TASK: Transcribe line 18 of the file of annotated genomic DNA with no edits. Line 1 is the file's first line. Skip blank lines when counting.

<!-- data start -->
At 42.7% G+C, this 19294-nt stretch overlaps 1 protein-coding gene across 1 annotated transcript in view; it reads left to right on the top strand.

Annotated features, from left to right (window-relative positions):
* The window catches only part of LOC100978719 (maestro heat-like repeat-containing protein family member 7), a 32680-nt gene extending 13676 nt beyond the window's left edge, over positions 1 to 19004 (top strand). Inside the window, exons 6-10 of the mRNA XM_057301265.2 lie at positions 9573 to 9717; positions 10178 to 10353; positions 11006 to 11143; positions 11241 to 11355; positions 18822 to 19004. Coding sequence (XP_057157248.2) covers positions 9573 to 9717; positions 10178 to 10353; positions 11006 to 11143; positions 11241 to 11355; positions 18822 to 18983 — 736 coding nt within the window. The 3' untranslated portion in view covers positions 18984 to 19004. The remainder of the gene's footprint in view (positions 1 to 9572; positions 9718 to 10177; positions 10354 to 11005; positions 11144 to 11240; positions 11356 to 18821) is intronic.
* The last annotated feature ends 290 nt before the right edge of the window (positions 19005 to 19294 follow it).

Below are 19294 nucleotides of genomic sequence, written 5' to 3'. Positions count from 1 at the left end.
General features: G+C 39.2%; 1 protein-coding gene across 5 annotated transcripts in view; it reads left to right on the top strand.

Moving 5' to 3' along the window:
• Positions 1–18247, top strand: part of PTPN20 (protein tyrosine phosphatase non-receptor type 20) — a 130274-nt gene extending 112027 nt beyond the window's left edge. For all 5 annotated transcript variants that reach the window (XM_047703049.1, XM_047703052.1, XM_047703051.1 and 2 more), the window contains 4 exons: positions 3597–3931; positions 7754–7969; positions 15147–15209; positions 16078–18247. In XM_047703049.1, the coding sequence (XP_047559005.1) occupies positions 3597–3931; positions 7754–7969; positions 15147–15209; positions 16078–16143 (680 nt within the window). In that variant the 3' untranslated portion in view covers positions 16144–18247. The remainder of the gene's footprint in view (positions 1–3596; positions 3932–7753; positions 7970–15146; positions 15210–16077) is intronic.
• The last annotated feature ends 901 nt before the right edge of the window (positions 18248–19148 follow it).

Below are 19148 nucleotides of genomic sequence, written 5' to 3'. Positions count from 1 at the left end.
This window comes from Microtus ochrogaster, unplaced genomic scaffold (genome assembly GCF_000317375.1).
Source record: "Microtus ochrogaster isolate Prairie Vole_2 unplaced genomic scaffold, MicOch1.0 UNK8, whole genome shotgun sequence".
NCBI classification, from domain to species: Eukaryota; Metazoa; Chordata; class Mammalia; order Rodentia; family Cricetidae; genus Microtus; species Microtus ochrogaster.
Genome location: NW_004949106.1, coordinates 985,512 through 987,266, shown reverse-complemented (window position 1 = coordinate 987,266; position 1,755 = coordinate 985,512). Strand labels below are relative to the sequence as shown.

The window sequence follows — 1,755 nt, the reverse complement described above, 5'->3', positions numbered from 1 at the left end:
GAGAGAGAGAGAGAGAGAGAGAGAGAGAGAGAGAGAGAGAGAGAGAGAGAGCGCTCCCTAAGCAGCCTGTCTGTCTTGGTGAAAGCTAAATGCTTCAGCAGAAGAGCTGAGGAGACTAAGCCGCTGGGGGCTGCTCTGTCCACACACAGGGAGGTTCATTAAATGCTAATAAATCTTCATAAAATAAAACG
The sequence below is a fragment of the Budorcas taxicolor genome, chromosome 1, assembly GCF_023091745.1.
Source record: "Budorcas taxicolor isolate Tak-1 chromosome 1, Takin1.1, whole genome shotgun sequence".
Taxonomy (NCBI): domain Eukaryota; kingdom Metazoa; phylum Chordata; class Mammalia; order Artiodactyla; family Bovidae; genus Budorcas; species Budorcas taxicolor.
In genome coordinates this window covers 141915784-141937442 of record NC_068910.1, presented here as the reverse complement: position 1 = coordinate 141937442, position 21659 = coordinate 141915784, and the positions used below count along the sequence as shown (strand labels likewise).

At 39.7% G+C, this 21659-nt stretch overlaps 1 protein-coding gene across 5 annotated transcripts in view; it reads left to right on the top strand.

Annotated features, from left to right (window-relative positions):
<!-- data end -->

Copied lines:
Source record: "Budorcas taxicolor isolate Tak-1 chromosome 1, Takin1.1, whole genome shotgun sequence".